Thursday, October 3, 2013

Berries in the Fall

The wildflowers are fading fast and all the critters on the mountain are getting ready for winter.  There’s plenty of food in the grasses and seeds and some of the fruits left on shrubs provide some color for the landscape. 

Rose hips on the Wild Roses (Rosa woodsii) have turned bright red and will provide a nutritious food source for the winter. They’re high in vitamin C and you can infuse them to make a tea.  With the reds and yellows in their leaves, it makes for some bright red accents in the brown mountainside!

Chokecherries (Prunus virginiana) are a big food source for birds.  These shrubs have loads of white flowers in the Spring which results in lots of dark purple berries in the late summer and fall.  They’re popular with the birds, though, and can get stripped clean early in the winter.  Chokecherries have been used in jams, but they’re pretty tart.  If you try one, you’ll feel your mouth pucker up.  Native Americans combined the berries with dried buffalo meat to make pemmican, a powerbar for their time—lots of energy and easy to keep.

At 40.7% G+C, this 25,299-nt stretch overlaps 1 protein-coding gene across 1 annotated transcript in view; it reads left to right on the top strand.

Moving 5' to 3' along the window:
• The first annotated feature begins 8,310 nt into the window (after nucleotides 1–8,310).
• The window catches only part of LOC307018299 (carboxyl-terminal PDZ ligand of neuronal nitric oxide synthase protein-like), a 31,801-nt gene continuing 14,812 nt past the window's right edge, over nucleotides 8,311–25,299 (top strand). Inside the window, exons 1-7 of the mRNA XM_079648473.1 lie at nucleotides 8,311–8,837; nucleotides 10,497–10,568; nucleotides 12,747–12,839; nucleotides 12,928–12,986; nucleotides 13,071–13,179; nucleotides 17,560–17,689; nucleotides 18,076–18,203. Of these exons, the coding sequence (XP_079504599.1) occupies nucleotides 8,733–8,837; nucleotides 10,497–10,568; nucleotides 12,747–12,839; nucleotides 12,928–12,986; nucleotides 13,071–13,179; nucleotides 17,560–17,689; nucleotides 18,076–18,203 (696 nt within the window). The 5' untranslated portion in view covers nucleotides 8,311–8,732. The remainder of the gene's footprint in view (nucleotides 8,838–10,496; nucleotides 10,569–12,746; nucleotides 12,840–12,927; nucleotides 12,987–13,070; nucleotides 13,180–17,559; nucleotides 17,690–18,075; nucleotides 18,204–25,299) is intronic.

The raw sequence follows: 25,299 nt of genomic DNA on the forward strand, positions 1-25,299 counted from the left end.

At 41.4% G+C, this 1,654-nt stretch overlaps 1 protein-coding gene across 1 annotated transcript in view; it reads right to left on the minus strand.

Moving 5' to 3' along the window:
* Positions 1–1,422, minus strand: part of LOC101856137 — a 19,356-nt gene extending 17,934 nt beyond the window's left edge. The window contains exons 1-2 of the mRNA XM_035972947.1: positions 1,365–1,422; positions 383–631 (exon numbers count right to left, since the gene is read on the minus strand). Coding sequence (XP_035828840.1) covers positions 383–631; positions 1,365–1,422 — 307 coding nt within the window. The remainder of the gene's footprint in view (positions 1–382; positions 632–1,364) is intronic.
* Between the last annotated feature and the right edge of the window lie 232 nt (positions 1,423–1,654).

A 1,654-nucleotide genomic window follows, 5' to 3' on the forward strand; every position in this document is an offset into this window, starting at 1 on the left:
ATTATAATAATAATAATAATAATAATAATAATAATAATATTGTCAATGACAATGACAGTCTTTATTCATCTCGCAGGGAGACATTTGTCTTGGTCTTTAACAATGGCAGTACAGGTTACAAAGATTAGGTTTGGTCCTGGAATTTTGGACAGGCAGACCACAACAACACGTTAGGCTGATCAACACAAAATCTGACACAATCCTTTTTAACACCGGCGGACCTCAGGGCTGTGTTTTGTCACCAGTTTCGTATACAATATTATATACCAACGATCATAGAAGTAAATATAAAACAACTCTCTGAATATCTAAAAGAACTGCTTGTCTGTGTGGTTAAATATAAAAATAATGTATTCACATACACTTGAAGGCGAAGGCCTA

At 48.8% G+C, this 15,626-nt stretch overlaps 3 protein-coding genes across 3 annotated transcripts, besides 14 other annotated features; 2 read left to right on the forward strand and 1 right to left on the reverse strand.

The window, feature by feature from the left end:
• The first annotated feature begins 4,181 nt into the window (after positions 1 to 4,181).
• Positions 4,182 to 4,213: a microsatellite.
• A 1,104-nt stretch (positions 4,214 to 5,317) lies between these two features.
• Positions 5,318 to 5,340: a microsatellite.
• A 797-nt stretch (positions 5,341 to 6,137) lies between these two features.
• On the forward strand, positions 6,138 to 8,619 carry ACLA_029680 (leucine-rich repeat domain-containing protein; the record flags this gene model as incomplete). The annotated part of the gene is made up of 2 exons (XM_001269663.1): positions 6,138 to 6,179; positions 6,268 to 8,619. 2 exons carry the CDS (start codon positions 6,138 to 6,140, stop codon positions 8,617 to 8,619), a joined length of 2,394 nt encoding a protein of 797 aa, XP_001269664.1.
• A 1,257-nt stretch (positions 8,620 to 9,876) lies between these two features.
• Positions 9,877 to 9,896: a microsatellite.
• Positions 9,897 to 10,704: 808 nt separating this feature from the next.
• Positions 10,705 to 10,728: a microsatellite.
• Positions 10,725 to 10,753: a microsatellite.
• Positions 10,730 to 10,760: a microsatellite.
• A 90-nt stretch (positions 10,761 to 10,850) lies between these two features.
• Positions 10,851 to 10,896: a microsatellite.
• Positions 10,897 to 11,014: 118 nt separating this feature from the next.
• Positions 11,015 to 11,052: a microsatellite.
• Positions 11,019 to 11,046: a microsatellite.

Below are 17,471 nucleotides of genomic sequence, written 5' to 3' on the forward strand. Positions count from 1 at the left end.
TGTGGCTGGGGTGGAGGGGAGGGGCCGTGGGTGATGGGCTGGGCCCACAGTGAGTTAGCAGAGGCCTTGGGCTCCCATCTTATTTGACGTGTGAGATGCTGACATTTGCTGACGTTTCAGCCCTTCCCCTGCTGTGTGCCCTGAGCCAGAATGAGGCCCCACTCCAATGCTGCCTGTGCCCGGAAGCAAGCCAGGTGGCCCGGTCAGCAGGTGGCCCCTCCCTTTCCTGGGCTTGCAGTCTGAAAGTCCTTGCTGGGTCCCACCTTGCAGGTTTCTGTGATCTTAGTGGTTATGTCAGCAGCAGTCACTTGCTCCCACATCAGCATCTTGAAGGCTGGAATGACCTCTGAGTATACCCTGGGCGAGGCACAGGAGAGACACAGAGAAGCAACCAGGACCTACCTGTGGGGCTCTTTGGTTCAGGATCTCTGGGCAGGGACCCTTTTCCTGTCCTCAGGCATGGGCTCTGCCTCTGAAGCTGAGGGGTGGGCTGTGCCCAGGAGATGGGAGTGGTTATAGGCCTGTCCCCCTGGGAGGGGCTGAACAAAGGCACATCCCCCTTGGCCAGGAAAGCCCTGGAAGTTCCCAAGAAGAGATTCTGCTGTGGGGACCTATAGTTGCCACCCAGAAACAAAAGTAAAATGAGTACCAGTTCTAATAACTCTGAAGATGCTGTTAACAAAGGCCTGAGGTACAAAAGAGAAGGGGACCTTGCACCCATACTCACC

The other berry you’ll see lots of this time of year is the Snowberry.  There are a couple varieties, Symphoricarpos albus  and S. occidentallis.  both small shrubs.  As the name implies these are the round white berries you’ll see on small shrubs in shady areas of the mountain.  The flowers bloom all through summer, so the berries can be found from July on.  They aren’t so edible, however, being described as “mildly toxic”.  Although deer browse on the shrubs, I won’t be making any berry pies from them, so enjoy them for their looks!
This is a good time of year for the animals on the mountain—time to stock up.  When heavy snows come it becomes difficult to browse and find food, so now’s the time to fatten up!

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